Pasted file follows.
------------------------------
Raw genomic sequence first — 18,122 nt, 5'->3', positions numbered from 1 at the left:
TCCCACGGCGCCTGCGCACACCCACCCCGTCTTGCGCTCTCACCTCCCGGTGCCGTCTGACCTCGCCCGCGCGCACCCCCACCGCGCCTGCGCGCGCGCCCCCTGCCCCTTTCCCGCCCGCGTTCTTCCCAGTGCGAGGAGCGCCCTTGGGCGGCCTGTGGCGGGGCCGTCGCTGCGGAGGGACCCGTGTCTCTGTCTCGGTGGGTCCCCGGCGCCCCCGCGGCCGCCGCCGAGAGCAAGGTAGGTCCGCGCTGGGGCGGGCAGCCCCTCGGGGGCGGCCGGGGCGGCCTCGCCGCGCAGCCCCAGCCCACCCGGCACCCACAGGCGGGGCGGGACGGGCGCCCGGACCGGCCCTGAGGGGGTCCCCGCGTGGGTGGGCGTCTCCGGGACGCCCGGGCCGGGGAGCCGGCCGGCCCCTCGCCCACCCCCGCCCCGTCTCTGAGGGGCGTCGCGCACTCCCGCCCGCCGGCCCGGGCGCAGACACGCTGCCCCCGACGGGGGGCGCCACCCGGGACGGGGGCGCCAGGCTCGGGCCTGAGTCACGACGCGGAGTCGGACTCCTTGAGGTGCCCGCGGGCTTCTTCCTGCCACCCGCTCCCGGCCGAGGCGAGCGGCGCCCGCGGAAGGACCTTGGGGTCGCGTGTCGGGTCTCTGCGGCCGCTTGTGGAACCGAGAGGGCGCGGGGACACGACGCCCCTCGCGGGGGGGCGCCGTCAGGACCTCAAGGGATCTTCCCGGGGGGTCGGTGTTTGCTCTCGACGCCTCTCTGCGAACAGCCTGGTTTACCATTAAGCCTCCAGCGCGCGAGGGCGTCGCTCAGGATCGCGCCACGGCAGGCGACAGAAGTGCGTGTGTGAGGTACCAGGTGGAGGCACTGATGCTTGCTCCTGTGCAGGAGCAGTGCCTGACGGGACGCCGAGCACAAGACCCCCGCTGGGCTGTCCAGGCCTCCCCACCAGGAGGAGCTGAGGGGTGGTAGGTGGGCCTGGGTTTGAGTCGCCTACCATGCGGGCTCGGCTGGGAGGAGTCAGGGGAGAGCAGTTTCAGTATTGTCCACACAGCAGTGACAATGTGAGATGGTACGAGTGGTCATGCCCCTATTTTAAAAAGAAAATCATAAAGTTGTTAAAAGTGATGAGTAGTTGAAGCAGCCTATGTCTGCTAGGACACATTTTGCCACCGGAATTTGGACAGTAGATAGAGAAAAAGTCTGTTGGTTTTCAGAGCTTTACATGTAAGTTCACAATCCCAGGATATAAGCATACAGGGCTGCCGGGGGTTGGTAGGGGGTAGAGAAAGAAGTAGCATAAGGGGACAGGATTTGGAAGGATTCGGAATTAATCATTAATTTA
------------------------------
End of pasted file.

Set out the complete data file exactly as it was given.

Raw genomic sequence first — 18,122 nt, 5'->3', positions numbered from 1 at the left:
TCCCACGGCGCCTGCGCACACCCACCCCGTCTTGCGCTCTCACCTCCCGGTGCCGTCTGACCTCGCCCGCGCGCACCCCCACCGCGCCTGCGCGCGCGCCCCCTGCCCCTTTCCCGCCCGCGTTCTTCCCAGTGCGAGGAGCGCCCTTGGGCGGCCTGTGGCGGGGCCGTCGCTGCGGAGGGACCCGTGTCTCTGTCTCGGTGGGTCCCCGGCGCCCCCGCGGCCGCCGCCGAGAGCAAGGTAGGTCCGCGCTGGGGCGGGCAGCCCCTCGGGGGCGGCCGGGGCGGCCTCGCCGCGCAGCCCCAGCCCACCCGGCACCCACAGGCGGGGCGGGACGGGCGCCCGGACCGGCCCTGAGGGGGTCCCCGCGTGGGTGGGCGTCTCCGGGACGCCCGGGCCGGGGAGCCGGCCGGCCCCTCGCCCACCCCCGCCCCGTCTCTGAGGGGCGTCGCGCACTCCCGCCCGCCGGCCCGGGCGCAGACACGCTGCCCCCGACGGGGGGCGCCACCCGGGACGGGGGCGCCAGGCTCGGGCCTGAGTCACGACGCGGAGTCGGACTCCTTGAGGTGCCCGCGGGCTTCTTCCTGCCACCCGCTCCCGGCCGAGGCGAGCGGCGCCCGCGGAAGGACCTTGGGGTCGCGTGTCGGGTCTCTGCGGCCGCTTGTGGAACCGAGAGGGCGCGGGGACACGACGCCCCTCGCGGGGGGGCGCCGTCAGGACCTCAAGGGATCTTCCCGGGGGGTCGGTGTTTGCTCTCGACGCCTCTCTGCGAACAGCCTGGTTTACCATTAAGCCTCCAGCGCGCGAGGGCGTCGCTCAGGATCGCGCCACGGCAGGCGACAGAAGTGCGTGTGTGAGGTACCAGGTGGAGGCACTGATGCTTGCTCCTGTGCAGGAGCAGTGCCTGACGGGACGCCGAGCACAAGACCCCCGCTGGGCTGTCCAGGCCTCCCCACCAGGAGGAGCTGAGGGGTGGTAGGTGGGCCTGGGTTTGAGTCGCCTACCATGCGGGCTCGGCTGGGAGGAGTCAGGGGAGAGCAGTTTCAGTATTGTCCACACAGCAGTGACAATGTGAGATGGTACGAGTGGTCATGCCCCTATTTTAAAAAGAAAATCATAAAGTTGTTAAAAGTGATGAGTAGTTGAAGCAGCCTATGTCTGCTAGGACACATTTTGCCACCGGAATTTGGACAGTAGATAGAGAAAAAGTCTGTTGGTTTTCAGAGCTTTACATGTAAGTTCACAATCCCAGGATATAAGCATACAGGGCTGCCGGGGGTTGGTAGGGGGTAGAGAAAGAAGTAGCATAAGGGGACAGGATTTGGAAGGATTCGGAATTAATCATTAATTTA